The King’s Singers
The King’s Singers are consistently welcomed on the world’s great stages today and have been throughout their history. They are ambassadors for musical excellence around the globe and have an ongoing commitment to new music that has resulted in an extraordinary wealth of original works as well as leading to some fantastic collaborations.
The King’s Singers were founded on 1 May 1968, when choral scholars who had recently graduated from King’s College, Cambridge, gave a concert at the Queen Elizabeth Hall at the Southbank Centre in London. Formed in Cambridge, the group had been singing together for some years in a range of lineups under a different name, but this London debut was the catalyst for a five-decade-long career. Their vocal make-up was, by chance, two countertenors, a tenor, two baritones and a bass, and the group has never wavered from this formation since.
As former members of the Choir of King’s College, Cambridge, traditional choral repertoire pulsed through the veins of the founding King’s Singers, though what distinguished The King’s Singers in the early years was their musical versatility. They were a weekly fixture on prime-time television, celebrating popular music never usually touched by choral ensembles, and their unique British charm, combined with their precise musical craft, captured audiences’ hearts the world over. The group has regularly performed at venues from London’s Royal Albert Hall to Sydney Opera House, Carnegie Hall to the National Centre for the Performing Arts in Beijing, and the Concertgebouw, Amsterdam.
The King’s Singers have accumulated many glowing reviews from the world’s great musical publications, two Grammy® Awards, an Emmy® Award, and place in Gramophone magazine’s inaugural Hall of Fame, among numerous other awards.
In their early years, the group’s sound was informed by the work of arrangers like Gordon Langford, Daryl Runswick and Goff Richards, many of whom had worked extensively with brass bands. Writing for voices with this specific experience helped to develop the blended ‘close-harmony’ sound that has become a hallmark for so many King’s Singers performances and recordings since. In more recent times, individual King's Singers such as Philip Lawson and Bob Chilcott have written music prolifically from within the group. This music sits alongside a panoply of commissioned works by many superb composers of the 20th and 21st centuries – including Sir John Tavener, György Ligeti, Toru Takemitsu, John Rutter, Luciano Berio, Nico Muhly and Eric Whitacre. The group’s mission has always been to expand their repertoire with the aim of sharing their new music with ensembles and choirs of all kinds around the world. Much of their commissioned repertoire and arrangements are available in print through the publisher Hal Leonard. Over two million items from their King’s Singers collection have been shared with their customers worldwide.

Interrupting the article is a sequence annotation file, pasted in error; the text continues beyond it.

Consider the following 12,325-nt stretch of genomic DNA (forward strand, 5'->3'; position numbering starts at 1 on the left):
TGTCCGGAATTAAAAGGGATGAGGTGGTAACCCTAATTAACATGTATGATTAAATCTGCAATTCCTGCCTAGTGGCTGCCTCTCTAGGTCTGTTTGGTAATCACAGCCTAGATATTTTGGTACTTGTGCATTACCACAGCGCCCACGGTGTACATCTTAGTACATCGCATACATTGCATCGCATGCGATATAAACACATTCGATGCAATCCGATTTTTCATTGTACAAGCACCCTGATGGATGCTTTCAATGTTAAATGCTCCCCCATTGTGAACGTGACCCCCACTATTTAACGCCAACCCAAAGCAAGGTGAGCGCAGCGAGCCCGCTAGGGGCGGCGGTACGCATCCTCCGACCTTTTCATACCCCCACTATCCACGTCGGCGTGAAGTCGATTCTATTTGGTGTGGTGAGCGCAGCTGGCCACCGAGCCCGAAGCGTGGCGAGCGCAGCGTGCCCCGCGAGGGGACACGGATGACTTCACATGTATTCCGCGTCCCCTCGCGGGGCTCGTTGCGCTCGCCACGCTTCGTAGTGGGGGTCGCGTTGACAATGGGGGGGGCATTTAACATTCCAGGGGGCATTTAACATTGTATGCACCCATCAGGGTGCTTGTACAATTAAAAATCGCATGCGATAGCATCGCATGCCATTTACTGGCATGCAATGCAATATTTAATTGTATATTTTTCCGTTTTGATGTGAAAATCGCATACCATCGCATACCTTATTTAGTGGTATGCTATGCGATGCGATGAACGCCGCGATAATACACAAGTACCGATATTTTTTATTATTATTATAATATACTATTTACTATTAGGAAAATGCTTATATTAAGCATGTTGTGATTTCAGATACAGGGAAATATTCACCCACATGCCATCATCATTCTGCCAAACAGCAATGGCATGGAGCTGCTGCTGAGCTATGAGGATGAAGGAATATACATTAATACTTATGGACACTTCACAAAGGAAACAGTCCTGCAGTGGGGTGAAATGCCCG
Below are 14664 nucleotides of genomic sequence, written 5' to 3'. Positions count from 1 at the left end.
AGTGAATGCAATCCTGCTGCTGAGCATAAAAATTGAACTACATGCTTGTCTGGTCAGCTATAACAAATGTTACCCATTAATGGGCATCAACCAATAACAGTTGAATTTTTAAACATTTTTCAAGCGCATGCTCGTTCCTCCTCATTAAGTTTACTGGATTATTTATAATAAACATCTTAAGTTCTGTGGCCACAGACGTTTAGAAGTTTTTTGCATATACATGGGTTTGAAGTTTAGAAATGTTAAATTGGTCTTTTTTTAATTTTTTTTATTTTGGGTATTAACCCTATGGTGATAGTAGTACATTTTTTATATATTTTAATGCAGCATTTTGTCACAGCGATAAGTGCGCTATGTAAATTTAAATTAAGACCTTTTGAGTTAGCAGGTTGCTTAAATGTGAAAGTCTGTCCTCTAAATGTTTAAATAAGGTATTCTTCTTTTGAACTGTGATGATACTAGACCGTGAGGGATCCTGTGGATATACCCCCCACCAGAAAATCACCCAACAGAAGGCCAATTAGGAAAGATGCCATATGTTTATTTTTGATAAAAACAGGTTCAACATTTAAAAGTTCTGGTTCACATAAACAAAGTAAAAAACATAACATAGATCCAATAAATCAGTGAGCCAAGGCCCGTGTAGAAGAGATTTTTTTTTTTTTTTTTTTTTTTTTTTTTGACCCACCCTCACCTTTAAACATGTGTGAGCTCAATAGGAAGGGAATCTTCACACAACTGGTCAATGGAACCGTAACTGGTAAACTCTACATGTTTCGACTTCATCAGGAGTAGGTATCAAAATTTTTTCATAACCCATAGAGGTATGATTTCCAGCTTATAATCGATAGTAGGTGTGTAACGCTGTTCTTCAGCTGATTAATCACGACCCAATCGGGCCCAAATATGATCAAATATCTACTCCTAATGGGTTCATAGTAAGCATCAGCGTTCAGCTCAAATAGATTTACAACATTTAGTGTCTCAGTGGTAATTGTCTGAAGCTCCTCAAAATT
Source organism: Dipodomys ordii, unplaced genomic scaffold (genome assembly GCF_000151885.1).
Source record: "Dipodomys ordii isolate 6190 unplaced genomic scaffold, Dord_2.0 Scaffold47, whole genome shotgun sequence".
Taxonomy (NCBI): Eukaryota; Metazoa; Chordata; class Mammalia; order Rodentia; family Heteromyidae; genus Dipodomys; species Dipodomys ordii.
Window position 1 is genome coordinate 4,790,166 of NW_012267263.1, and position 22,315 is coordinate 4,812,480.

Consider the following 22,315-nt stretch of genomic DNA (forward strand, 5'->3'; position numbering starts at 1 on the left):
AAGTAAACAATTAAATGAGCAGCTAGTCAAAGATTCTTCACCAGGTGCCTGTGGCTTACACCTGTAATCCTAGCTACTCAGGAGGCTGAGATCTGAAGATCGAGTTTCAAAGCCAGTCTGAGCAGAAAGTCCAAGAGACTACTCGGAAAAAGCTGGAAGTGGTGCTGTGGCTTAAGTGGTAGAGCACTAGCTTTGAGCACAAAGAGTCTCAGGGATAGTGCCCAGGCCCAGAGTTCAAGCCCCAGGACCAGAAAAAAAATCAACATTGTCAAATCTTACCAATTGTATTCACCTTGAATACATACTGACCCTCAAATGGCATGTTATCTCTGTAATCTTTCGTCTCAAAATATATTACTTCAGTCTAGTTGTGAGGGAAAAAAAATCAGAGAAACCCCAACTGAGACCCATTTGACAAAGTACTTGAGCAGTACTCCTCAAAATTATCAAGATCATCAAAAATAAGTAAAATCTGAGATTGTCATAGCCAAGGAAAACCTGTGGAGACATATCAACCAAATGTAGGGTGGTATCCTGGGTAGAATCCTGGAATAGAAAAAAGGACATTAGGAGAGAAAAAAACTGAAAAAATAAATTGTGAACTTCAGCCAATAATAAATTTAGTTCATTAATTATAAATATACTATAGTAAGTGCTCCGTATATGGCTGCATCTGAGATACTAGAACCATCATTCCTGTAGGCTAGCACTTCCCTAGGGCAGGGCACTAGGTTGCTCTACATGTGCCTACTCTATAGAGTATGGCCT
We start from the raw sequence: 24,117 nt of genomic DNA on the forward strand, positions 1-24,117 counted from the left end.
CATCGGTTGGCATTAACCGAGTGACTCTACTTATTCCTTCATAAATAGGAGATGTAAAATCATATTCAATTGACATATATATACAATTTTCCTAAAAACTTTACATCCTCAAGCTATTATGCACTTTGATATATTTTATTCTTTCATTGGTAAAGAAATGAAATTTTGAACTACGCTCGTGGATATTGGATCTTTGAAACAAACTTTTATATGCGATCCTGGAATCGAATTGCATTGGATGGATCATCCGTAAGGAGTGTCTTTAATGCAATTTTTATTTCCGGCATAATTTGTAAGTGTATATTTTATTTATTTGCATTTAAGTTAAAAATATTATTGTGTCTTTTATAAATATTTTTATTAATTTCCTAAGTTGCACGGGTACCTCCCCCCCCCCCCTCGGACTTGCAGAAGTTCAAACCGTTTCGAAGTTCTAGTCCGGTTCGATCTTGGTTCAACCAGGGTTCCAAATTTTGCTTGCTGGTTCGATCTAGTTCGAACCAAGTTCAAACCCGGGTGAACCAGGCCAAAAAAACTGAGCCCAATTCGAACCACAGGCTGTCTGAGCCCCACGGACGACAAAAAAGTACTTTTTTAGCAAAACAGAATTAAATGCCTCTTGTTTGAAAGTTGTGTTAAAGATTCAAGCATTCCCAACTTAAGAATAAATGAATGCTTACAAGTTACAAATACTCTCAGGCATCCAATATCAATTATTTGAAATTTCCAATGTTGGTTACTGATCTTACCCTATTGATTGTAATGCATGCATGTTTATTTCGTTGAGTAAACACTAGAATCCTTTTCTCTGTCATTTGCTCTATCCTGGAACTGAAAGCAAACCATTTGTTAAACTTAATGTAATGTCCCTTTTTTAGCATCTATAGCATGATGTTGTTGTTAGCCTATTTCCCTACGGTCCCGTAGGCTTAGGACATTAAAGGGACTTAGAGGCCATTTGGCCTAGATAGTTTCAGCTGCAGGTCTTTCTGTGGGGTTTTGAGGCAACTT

This ongoing commitment to spreading great music incorporates a lot of teaching, both on tour and at home. In 2019, the group will lead workshops & masterclasses across the world as they travel. Weeklong residential courses now also take an important place in their annual calendar, when the six King’s Singers work with groups and individuals on the techniques of ensemble singing that have governed how they make music to this day. Their next Summer School will take place in the beautiful Cambridge University, the home of The King’s Singers, in July 2019.
With 2018 marking the 50th birthday of the group, The King’s Singers have been celebrating their GOLD anniversary, which acknowledges their amazing musical heritage, as well as the bright future of vocal music in all its forms as they move into 2019. The world may have changed a lot in the fifty years since the original King’s Singers came together, but today’s group still aims to radiate the joy that singing brings them every day. The King’s Singers are as determined as ever to inspire audiences with virtuosity and their vision for an exciting musical future.